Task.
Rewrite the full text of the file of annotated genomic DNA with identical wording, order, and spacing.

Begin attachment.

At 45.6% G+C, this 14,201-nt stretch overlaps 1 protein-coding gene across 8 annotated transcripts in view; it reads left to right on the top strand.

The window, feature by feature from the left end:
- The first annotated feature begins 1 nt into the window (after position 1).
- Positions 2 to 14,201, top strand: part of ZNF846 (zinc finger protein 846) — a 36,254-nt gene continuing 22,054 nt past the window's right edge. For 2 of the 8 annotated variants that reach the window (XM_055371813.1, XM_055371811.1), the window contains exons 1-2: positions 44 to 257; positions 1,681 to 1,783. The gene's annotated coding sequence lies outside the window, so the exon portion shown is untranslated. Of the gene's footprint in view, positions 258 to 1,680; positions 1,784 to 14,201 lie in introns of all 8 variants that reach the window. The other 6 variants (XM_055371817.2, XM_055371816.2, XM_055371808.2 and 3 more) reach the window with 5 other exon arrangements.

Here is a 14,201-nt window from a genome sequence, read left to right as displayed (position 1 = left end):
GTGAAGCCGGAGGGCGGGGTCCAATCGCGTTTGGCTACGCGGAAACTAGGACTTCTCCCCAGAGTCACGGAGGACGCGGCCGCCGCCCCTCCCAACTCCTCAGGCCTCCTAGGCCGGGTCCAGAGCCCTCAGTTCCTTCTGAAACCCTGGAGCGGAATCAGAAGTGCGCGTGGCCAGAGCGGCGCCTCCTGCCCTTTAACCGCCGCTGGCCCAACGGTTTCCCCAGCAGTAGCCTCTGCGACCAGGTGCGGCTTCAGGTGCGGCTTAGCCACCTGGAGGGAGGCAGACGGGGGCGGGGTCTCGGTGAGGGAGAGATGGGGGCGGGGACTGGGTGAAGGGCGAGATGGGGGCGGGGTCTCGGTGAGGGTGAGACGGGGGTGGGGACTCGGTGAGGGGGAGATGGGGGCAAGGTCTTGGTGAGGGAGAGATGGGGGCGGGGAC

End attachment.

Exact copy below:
At 45.6% G+C, this 14,201-nt stretch overlaps 1 protein-coding gene across 8 annotated transcripts in view; it reads left to right on the top strand.

The window, feature by feature from the left end:
- The first annotated feature begins 1 nt into the window (after position 1).
- Positions 2 to 14,201, top strand: part of ZNF846 (zinc finger protein 846) — a 36,254-nt gene continuing 22,054 nt past the window's right edge. For 2 of the 8 annotated variants that reach the window (XM_055371813.1, XM_055371811.1), the window contains exons 1-2: positions 44 to 257; positions 1,681 to 1,783. The gene's annotated coding sequence lies outside the window, so the exon portion shown is untranslated. Of the gene's footprint in view, positions 258 to 1,680; positions 1,784 to 14,201 lie in introns of all 8 variants that reach the window. The other 6 variants (XM_055371817.2, XM_055371816.2, XM_055371808.2 and 3 more) reach the window with 5 other exon arrangements.

Here is a 14,201-nt window from a genome sequence, read left to right as displayed (position 1 = left end):
GTGAAGCCGGAGGGCGGGGTCCAATCGCGTTTGGCTACGCGGAAACTAGGACTTCTCCCCAGAGTCACGGAGGACGCGGCCGCCGCCCCTCCCAACTCCTCAGGCCTCCTAGGCCGGGTCCAGAGCCCTCAGTTCCTTCTGAAACCCTGGAGCGGAATCAGAAGTGCGCGTGGCCAGAGCGGCGCCTCCTGCCCTTTAACCGCCGCTGGCCCAACGGTTTCCCCAGCAGTAGCCTCTGCGACCAGGTGCGGCTTCAGGTGCGGCTTAGCCACCTGGAGGGAGGCAGACGGGGGCGGGGTCTCGGTGAGGGAGAGATGGGGGCGGGGACTGGGTGAAGGGCGAGATGGGGGCGGGGTCTCGGTGAGGGTGAGACGGGGGTGGGGACTCGGTGAGGGGGAGATGGGGGCAAGGTCTTGGTGAGGGAGAGATGGGGGCGGGGAC